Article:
Using the Moos Menstrual Distress Questionnaire to confirm the women were indeed suffering from PMS, the subjects were given either a placebo or magnesium for two cycles. The subjects were then all given magnesium for their next two cycles three times a day. The results from the Menstrual Distress Questionnaire showed that pain scores were significantly reduced in the second month for both groups. As a result it is possible that magnesium supplements could offer an effective treatment to relieve some PMS symptoms. (7)

In a similar study, subjects were given 200 magnesium of magnesium for two menstrual cycles. They then self-reported on the severity of their PMS symptoms based on symptoms broken down into six groups: (8)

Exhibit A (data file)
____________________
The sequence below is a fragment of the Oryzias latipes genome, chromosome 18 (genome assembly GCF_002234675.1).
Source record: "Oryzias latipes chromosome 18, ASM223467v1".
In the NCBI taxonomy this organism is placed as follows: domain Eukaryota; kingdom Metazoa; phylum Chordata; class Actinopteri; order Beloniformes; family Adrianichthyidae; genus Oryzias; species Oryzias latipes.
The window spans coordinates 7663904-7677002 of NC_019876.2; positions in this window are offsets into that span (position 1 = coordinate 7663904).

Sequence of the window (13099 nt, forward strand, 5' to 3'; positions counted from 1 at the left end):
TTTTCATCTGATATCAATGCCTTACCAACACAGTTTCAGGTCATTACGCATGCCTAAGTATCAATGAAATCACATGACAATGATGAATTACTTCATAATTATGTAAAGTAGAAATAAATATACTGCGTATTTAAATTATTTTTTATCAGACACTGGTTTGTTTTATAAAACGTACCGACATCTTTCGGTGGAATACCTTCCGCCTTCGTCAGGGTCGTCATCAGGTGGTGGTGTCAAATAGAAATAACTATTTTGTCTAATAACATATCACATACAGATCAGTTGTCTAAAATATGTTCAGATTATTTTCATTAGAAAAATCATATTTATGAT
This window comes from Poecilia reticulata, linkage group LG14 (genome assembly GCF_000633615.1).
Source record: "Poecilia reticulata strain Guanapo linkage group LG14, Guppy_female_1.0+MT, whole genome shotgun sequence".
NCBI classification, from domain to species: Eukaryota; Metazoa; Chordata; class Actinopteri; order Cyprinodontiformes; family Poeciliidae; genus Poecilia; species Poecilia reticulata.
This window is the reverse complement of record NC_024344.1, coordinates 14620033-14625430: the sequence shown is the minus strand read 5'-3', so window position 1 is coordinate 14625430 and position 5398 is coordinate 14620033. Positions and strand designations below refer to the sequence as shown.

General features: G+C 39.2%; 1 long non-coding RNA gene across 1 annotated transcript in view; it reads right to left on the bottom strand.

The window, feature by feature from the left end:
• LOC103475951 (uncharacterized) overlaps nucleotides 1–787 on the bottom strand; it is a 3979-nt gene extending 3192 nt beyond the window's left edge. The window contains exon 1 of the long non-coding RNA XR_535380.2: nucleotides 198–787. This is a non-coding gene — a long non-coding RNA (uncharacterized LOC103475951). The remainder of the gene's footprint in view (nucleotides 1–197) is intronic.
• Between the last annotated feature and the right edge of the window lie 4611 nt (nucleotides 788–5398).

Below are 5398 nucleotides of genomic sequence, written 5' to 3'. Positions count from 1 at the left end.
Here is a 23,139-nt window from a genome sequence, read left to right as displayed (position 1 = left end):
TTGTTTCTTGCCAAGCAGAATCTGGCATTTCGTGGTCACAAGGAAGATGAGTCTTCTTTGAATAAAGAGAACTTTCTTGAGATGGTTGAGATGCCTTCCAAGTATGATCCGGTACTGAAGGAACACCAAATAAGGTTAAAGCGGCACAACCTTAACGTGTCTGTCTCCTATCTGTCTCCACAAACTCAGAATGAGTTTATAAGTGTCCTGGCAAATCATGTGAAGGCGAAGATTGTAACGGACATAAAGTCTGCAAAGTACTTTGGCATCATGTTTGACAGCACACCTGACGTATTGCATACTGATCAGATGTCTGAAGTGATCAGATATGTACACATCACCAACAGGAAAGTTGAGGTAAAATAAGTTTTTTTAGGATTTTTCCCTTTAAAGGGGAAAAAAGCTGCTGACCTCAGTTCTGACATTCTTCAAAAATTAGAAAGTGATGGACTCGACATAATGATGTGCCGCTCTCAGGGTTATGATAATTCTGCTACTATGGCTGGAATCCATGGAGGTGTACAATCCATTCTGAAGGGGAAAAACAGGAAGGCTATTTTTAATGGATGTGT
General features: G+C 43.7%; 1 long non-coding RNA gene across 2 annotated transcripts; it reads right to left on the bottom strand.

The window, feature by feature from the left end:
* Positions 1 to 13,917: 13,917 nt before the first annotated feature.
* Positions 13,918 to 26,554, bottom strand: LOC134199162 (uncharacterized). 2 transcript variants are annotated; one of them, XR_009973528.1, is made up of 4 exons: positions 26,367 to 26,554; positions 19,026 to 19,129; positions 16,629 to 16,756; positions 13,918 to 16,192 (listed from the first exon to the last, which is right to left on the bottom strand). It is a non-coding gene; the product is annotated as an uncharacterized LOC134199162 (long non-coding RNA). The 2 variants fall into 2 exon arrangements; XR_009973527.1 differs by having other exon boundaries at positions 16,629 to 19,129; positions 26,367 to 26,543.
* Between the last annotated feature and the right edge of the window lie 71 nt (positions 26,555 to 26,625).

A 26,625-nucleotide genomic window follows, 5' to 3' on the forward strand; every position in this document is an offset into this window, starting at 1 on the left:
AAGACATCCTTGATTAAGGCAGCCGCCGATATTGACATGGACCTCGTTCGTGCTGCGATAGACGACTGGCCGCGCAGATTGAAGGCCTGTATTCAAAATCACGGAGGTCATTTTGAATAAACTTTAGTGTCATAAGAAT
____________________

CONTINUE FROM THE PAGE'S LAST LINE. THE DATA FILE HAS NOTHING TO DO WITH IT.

1. PMS-A (anxiety)
  2. PMS-C (craving)
  3. PMS-D (depression)
  4. PMS-H (hydration)
  5. PMS-O (other)
  6. PMS-T (total overall symptoms)

While no changes were seen in the first month, in the second month women who took the magnesium reported a reduction in PMS-H symptoms compared to women given a placebo. This included weight gain, swelling of extremities, breast tenderness, and abdominal bloating. (8)

Magnesium To Balance Hormones And Women’s Mental Health

As the chief of Obstetrics/Gynecology for KIDZ Medical Services in Miami-Dade, Darren Salinger confirms, hormones affect women’s mental health and mood. “Estrogen, progesterone, and testosterone all have important roles in women’s health and emotions,” he says. As well, mental health symptoms in women can also be affected by reproductive and stress hormones. “Drops in estrogen and progesterone can make us irritable and anxious,” says Gillian Goddard, MD, NY-based endocrinologist. “The stress hormone cortisol can cause anxiety and depression that can be severe if left unaddressed.” (9)